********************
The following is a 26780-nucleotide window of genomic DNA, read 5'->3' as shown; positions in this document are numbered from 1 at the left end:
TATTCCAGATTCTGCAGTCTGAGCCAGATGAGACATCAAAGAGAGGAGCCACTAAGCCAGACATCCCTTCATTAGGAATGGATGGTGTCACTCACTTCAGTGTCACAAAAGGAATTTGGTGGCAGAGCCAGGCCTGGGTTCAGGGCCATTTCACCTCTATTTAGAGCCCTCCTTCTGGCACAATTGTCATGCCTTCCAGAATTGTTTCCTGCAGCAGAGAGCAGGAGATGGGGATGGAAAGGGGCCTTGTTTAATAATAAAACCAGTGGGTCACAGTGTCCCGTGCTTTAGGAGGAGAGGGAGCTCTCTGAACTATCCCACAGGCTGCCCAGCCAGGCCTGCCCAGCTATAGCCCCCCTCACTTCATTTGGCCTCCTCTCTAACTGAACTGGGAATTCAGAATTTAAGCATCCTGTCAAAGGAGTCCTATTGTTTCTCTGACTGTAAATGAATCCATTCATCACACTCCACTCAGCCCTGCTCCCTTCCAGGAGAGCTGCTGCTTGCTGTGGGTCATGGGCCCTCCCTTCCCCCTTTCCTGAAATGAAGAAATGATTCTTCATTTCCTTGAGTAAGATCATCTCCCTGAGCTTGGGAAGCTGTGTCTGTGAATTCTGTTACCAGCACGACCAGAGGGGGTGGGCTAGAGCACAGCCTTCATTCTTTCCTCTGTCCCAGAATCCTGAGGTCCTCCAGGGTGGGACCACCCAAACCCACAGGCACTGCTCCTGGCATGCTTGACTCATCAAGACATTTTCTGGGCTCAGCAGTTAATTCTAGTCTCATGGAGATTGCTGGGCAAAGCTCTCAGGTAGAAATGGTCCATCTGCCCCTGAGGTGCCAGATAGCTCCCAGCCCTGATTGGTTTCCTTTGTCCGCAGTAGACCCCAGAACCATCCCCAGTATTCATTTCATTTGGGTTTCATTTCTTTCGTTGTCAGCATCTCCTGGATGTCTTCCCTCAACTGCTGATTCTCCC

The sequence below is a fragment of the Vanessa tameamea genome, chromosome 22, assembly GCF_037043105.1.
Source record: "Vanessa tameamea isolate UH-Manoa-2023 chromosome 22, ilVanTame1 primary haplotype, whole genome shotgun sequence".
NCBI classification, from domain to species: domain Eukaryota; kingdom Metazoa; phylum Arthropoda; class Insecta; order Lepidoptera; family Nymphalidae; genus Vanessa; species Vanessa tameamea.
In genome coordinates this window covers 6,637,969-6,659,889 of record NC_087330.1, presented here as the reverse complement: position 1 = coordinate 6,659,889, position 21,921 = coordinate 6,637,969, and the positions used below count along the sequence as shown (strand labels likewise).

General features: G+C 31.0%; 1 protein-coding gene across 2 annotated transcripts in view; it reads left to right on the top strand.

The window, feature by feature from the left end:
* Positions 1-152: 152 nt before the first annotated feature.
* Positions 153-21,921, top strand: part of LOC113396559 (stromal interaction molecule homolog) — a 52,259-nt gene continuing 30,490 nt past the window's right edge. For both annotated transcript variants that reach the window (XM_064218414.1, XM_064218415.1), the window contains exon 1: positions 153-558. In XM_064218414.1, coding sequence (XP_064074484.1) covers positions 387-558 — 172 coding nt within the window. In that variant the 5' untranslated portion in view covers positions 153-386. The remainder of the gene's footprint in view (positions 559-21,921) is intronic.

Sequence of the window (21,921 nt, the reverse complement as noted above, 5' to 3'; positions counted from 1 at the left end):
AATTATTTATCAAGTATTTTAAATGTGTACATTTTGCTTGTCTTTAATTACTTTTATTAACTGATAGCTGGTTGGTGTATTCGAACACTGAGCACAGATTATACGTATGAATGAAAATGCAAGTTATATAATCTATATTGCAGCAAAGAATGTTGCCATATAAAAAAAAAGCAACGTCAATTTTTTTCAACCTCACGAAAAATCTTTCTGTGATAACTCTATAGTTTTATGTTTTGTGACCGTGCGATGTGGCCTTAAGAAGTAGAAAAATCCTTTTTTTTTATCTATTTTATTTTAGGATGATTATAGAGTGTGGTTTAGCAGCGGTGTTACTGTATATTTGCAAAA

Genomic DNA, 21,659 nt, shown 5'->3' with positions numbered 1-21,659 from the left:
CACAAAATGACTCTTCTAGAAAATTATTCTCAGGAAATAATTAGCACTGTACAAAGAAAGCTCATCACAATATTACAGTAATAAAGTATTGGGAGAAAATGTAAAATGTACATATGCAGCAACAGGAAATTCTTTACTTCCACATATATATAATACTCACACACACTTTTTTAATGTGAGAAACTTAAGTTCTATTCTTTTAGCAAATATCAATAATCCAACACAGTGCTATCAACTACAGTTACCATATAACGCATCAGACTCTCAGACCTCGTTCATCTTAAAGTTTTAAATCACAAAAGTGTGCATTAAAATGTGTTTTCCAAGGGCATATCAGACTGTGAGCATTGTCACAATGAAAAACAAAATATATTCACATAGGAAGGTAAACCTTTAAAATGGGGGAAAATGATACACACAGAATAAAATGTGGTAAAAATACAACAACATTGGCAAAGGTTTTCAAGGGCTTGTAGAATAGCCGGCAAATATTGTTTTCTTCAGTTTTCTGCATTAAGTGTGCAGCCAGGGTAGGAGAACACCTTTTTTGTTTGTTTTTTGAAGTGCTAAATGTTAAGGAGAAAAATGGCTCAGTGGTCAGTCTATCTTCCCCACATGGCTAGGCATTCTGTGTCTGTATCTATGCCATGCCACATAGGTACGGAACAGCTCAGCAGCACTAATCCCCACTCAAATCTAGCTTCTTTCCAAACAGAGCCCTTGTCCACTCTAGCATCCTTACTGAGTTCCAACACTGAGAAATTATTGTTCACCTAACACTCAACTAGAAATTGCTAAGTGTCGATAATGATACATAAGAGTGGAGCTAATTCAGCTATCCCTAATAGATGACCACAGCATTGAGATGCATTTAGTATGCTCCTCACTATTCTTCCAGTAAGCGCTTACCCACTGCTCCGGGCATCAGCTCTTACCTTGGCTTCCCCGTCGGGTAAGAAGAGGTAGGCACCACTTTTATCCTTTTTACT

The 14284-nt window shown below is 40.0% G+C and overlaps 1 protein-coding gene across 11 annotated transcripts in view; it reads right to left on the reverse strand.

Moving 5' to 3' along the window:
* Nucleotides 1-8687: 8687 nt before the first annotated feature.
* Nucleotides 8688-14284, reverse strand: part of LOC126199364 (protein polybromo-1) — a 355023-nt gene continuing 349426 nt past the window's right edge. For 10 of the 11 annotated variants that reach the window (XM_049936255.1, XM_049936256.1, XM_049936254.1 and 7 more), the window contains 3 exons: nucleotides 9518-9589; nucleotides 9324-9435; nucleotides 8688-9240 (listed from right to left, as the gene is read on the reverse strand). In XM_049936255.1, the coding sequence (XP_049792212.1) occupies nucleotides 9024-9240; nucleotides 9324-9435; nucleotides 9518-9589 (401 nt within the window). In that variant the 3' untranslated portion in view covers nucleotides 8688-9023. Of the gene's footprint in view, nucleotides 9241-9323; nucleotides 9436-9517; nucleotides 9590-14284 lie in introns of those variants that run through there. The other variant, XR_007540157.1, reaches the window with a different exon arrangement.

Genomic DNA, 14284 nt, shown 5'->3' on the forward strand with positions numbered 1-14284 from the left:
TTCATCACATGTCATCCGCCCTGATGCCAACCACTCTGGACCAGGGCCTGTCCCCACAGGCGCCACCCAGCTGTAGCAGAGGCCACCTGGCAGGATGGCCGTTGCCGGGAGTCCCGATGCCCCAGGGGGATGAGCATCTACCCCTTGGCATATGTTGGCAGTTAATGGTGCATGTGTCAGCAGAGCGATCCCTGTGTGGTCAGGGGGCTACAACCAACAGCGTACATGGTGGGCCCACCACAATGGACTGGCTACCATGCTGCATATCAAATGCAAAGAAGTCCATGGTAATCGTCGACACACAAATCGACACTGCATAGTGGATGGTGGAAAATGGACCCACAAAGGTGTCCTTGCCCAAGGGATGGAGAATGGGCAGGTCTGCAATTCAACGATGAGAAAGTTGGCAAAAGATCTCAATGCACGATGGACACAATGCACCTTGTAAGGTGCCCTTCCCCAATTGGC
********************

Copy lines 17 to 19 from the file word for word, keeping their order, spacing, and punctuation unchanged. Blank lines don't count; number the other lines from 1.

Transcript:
* Nucleotides 1-8687: 8687 nt before the first annotated feature.
* Nucleotides 8688-14284, reverse strand: part of LOC126199364 (protein polybromo-1) — a 355023-nt gene continuing 349426 nt past the window's right edge. For 10 of the 11 annotated variants that reach the window (XM_049936255.1, XM_049936256.1, XM_049936254.1 and 7 more), the window contains 3 exons: nucleotides 9518-9589; nucleotides 9324-9435; nucleotides 8688-9240 (listed from right to left, as the gene is read on the reverse strand). In XM_049936255.1, the coding sequence (XP_049792212.1) occupies nucleotides 9024-9240; nucleotides 9324-9435; nucleotides 9518-9589 (401 nt within the window). In that variant the 3' untranslated portion in view covers nucleotides 8688-9023. Of the gene's footprint in view, nucleotides 9241-9323; nucleotides 9436-9517; nucleotides 9590-14284 lie in introns of those variants that run through there. The other variant, XR_007540157.1, reaches the window with a different exon arrangement.

Genomic DNA, 14284 nt, shown 5'->3' on the forward strand with positions numbered 1-14284 from the left: